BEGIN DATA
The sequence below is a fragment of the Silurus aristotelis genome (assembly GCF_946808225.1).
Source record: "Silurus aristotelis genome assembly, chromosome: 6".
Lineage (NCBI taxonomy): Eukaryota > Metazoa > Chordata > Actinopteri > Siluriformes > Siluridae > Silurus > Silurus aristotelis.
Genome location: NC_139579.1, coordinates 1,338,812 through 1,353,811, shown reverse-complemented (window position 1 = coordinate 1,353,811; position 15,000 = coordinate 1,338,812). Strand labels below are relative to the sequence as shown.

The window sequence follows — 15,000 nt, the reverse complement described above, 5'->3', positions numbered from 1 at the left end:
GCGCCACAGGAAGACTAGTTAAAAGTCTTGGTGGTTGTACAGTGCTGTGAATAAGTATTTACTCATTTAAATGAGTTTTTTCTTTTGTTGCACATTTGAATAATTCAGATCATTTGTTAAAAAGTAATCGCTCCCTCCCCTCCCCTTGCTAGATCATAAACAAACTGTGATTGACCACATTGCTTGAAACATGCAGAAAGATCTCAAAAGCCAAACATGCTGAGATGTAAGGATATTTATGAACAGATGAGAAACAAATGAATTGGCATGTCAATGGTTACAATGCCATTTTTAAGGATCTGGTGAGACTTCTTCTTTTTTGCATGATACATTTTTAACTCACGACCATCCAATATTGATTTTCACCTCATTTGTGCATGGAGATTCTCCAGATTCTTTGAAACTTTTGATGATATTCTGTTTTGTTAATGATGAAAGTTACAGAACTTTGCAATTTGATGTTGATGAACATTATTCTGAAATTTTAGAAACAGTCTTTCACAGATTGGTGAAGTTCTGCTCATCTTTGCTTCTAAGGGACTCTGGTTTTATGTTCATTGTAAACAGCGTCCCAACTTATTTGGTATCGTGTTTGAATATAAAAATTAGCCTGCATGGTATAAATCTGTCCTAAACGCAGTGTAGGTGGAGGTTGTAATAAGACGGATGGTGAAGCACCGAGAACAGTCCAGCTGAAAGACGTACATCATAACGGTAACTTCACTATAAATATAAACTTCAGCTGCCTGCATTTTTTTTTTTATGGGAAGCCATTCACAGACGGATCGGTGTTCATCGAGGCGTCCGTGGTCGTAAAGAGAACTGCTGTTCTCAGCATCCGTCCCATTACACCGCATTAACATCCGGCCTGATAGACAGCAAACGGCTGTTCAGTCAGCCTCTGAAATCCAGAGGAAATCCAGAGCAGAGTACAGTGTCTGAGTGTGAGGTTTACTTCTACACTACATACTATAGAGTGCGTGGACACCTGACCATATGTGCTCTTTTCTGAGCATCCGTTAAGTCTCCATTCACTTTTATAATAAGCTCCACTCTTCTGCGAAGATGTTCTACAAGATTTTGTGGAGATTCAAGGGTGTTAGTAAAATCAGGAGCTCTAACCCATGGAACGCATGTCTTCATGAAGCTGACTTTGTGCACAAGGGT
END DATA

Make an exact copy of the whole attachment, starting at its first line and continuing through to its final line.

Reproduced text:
The sequence below is a fragment of the Silurus aristotelis genome (assembly GCF_946808225.1).
Source record: "Silurus aristotelis genome assembly, chromosome: 6".
Lineage (NCBI taxonomy): Eukaryota > Metazoa > Chordata > Actinopteri > Siluriformes > Siluridae > Silurus > Silurus aristotelis.
Genome location: NC_139579.1, coordinates 1,338,812 through 1,353,811, shown reverse-complemented (window position 1 = coordinate 1,353,811; position 15,000 = coordinate 1,338,812). Strand labels below are relative to the sequence as shown.

The window sequence follows — 15,000 nt, the reverse complement described above, 5'->3', positions numbered from 1 at the left end:
GCGCCACAGGAAGACTAGTTAAAAGTCTTGGTGGTTGTACAGTGCTGTGAATAAGTATTTACTCATTTAAATGAGTTTTTTCTTTTGTTGCACATTTGAATAATTCAGATCATTTGTTAAAAAGTAATCGCTCCCTCCCCTCCCCTTGCTAGATCATAAACAAACTGTGATTGACCACATTGCTTGAAACATGCAGAAAGATCTCAAAAGCCAAACATGCTGAGATGTAAGGATATTTATGAACAGATGAGAAACAAATGAATTGGCATGTCAATGGTTACAATGCCATTTTTAAGGATCTGGTGAGACTTCTTCTTTTTTGCATGATACATTTTTAACTCACGACCATCCAATATTGATTTTCACCTCATTTGTGCATGGAGATTCTCCAGATTCTTTGAAACTTTTGATGATATTCTGTTTTGTTAATGATGAAAGTTACAGAACTTTGCAATTTGATGTTGATGAACATTATTCTGAAATTTTAGAAACAGTCTTTCACAGATTGGTGAAGTTCTGCTCATCTTTGCTTCTAAGGGACTCTGGTTTTATGTTCATTGTAAACAGCGTCCCAACTTATTTGGTATCGTGTTTGAATATAAAAATTAGCCTGCATGGTATAAATCTGTCCTAAACGCAGTGTAGGTGGAGGTTGTAATAAGACGGATGGTGAAGCACCGAGAACAGTCCAGCTGAAAGACGTACATCATAACGGTAACTTCACTATAAATATAAACTTCAGCTGCCTGCATTTTTTTTTTTATGGGAAGCCATTCACAGACGGATCGGTGTTCATCGAGGCGTCCGTGGTCGTAAAGAGAACTGCTGTTCTCAGCATCCGTCCCATTACACCGCATTAACATCCGGCCTGATAGACAGCAAACGGCTGTTCAGTCAGCCTCTGAAATCCAGAGGAAATCCAGAGCAGAGTACAGTGTCTGAGTGTGAGGTTTACTTCTACACTACATACTATAGAGTGCGTGGACACCTGACCATATGTGCTCTTTTCTGAGCATCCGTTAAGTCTCCATTCACTTTTATAATAAGCTCCACTCTTCTGCGAAGATGTTCTACAAGATTTTGTGGAGATTCAAGGGTGTTAGTAAAATCAGGAGCTCTAACCCATGGAACGCATGTCTTCATGAAGCTGACTTTGTGCACAAGGGT